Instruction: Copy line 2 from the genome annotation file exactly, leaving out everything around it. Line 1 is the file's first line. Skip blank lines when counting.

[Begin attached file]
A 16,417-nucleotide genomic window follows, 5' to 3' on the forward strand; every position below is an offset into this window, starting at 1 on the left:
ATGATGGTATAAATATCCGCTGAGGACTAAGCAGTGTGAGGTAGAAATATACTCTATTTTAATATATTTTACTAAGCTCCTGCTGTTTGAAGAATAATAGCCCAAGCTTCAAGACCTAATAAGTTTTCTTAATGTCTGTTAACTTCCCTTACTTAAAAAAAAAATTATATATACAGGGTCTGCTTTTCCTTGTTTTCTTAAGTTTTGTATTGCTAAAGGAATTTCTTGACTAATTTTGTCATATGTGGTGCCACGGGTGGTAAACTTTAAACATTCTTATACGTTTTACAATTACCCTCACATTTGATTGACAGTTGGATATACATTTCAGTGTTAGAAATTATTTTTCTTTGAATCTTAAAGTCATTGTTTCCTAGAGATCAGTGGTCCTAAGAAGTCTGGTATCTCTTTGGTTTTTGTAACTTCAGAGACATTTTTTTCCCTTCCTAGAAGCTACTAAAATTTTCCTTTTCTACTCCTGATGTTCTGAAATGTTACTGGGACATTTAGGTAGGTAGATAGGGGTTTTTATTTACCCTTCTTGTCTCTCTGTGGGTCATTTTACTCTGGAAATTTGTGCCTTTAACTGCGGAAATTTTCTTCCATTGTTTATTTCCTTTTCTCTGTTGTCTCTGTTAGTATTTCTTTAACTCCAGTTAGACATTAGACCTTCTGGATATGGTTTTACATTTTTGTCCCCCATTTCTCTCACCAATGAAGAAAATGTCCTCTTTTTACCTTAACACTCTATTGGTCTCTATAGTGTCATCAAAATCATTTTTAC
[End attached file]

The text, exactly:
ATGATGGTATAAATATCCGCTGAGGACTAAGCAGTGTGAGGTAGAAATATACTCTATTTTAATATATTTTACTAAGCTCCTGCTGTTTGAAGAATAATAGCCCAAGCTTCAAGACCTAATAAGTTTTCTTAATGTCTGTTAACTTCCCTTACTTAAAAAAAAAATTATATATACAGGGTCTGCTTTTCCTTGTTTTCTTAAGTTTTGTATTGCTAAAGGAATTTCTTGACTAATTTTGTCATATGTGGTGCCACGGGTGGTAAACTTTAAACATTCTTATACGTTTTACAATTACCCTCACATTTGATTGACAGTTGGATATACATTTCAGTGTTAGAAATTATTTTTCTTTGAATCTTAAAGTCATTGTTTCCTAGAGATCAGTGGTCCTAAGAAGTCTGGTATCTCTTTGGTTTTTGTAACTTCAGAGACATTTTTTTCCCTTCCTAGAAGCTACTAAAATTTTCCTTTTCTACTCCTGATGTTCTGAAATGTTACTGGGACATTTAGGTAGGTAGATAGGGGTTTTTATTTACCCTTCTTGTCTCTCTGTGGGTCATTTTACTCTGGAAATTTGTGCCTTTAACTGCGGAAATTTTCTTCCATTGTTTATTTCCTTTTCTCTGTTGTCTCTGTTAGTATTTCTTTAACTCCAGTTAGACATTAGACCTTCTGGATATGGTTTTACATTTTTGTCCCCCATTTCTCTCACCAATGAAGAAAATGTCCTCTTTTTACCTTAACACTCTATTGGTCTCTATAGTGTCATCAAAATCATTTTTAC